The Oakland A’s battle for second base may have a new entrant, as Chad Pinder will be getting more looks at the position in summer camp.
Over the past few years, Chad Pinder has emerged as an important part of the Oakland A’s roster. He has worked diligently to expand his defensive versatility, becoming an asset at virtually every position on the diamond. During his time in the majors, he has appeared at every position except for pitcher and catcher, although it may be time for the A’s to revisit having a player appear at all nine positions as Bert Campaneris once did.
In 2019, Pinder appeared in 124 games, with 21 of those games coming at second. While that was his third most frequently played position, he said that he never quite felt comfortable at second, primarily having issues with double plays.
Understandably, this is something the A’s and Pinder are working on. To that result, and to have Pinder feel more comfortable on those split-second plays at the position, the A’s plan on getting him a lot of work at the keystone during summer camp.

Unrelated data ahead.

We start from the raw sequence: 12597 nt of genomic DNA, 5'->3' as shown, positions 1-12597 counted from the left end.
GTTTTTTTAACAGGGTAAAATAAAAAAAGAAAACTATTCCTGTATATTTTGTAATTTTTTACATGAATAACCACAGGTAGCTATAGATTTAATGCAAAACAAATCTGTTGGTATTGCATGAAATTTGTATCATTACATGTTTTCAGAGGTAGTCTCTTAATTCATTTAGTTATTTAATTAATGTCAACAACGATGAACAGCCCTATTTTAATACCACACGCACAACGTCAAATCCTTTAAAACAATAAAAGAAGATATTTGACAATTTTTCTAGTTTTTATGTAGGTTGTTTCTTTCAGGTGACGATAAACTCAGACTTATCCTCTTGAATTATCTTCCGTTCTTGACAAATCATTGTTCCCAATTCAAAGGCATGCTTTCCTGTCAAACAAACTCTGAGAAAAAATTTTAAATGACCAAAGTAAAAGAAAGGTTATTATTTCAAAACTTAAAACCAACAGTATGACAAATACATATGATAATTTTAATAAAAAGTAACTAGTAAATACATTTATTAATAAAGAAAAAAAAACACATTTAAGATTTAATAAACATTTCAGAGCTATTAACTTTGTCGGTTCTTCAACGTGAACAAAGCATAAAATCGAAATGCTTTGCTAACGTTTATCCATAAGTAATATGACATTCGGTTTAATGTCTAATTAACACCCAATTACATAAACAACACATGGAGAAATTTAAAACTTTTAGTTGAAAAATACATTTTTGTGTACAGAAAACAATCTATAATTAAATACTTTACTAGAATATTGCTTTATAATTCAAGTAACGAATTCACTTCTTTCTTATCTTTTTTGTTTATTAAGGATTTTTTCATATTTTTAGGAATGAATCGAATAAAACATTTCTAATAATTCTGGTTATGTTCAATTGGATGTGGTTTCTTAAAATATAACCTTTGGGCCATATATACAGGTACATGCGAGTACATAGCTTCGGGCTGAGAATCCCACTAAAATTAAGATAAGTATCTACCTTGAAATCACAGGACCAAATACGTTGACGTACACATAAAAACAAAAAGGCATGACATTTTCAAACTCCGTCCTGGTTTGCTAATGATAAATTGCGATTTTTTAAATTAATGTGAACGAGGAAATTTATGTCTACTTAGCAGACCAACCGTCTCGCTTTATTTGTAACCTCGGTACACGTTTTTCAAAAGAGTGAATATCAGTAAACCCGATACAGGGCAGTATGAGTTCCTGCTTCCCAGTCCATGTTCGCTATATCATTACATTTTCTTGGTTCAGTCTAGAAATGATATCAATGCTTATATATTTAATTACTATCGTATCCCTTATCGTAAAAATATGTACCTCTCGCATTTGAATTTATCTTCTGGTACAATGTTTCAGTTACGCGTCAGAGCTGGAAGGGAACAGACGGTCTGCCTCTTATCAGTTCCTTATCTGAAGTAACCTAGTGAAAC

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It is an idea that makes sense. Even in a perfect world, Pinder may well have receiving more playing time at second than he was accustomed to. Tony Kemp, Franklin Barreto, and Vimael Machin are battling for playing time, but none of those players have a sustained track record of success at the major league level.
With the shorter season, it may behoove the A’s to slot Pinder into a regular spot in the lineup. Defensively, he has been a bit of an adventure at second, showing below average range and costing the A’s seven runs in his 71 games at the position. But having more time to work on his footwork and positioning, and getting more comfortable, could change those ratings.
In the end, it will come down to production. Pinder has been a solid asset with the bat, despite a down 2019. Last year, he produced a disappointing .240/.290/.416 batting line, hitting 13 homers and 24 doubles in 370 plate appearances. Yet, even that batting line could be better than what else the A’s would receive at second.
Chad Pinder is getting more time at second base so he can become more comfortable at the position. Given the unsettled nature of the position, it makes perfect sense.